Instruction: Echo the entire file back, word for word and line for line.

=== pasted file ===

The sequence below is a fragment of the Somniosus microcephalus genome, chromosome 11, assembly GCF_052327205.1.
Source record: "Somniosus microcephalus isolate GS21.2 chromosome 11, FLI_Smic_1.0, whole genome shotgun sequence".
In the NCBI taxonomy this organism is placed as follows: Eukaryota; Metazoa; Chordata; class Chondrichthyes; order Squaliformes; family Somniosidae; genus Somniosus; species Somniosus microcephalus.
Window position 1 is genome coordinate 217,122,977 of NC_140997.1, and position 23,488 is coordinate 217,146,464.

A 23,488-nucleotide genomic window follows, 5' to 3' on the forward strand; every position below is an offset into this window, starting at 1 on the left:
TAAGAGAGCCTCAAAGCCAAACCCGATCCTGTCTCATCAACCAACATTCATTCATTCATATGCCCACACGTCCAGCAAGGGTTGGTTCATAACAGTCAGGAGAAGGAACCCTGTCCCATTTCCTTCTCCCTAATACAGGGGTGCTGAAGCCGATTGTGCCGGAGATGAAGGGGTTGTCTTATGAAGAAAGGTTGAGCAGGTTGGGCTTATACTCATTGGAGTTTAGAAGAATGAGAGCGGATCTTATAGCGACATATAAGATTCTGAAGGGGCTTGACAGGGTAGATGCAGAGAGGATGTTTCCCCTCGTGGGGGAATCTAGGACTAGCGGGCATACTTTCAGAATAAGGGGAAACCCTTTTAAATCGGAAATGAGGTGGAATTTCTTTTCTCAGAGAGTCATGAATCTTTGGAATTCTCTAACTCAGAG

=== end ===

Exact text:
The sequence below is a fragment of the Somniosus microcephalus genome, chromosome 11, assembly GCF_052327205.1.
Source record: "Somniosus microcephalus isolate GS21.2 chromosome 11, FLI_Smic_1.0, whole genome shotgun sequence".
In the NCBI taxonomy this organism is placed as follows: Eukaryota; Metazoa; Chordata; class Chondrichthyes; order Squaliformes; family Somniosidae; genus Somniosus; species Somniosus microcephalus.
Window position 1 is genome coordinate 217,122,977 of NC_140997.1, and position 23,488 is coordinate 217,146,464.

A 23,488-nucleotide genomic window follows, 5' to 3' on the forward strand; every position below is an offset into this window, starting at 1 on the left:
TAAGAGAGCCTCAAAGCCAAACCCGATCCTGTCTCATCAACCAACATTCATTCATTCATATGCCCACACGTCCAGCAAGGGTTGGTTCATAACAGTCAGGAGAAGGAACCCTGTCCCATTTCCTTCTCCCTAATACAGGGGTGCTGAAGCCGATTGTGCCGGAGATGAAGGGGTTGTCTTATGAAGAAAGGTTGAGCAGGTTGGGCTTATACTCATTGGAGTTTAGAAGAATGAGAGCGGATCTTATAGCGACATATAAGATTCTGAAGGGGCTTGACAGGGTAGATGCAGAGAGGATGTTTCCCCTCGTGGGGGAATCTAGGACTAGCGGGCATACTTTCAGAATAAGGGGAAACCCTTTTAAATCGGAAATGAGGTGGAATTTCTTTTCTCAGAGAGTCATGAATCTTTGGAATTCTCTAACTCAGAG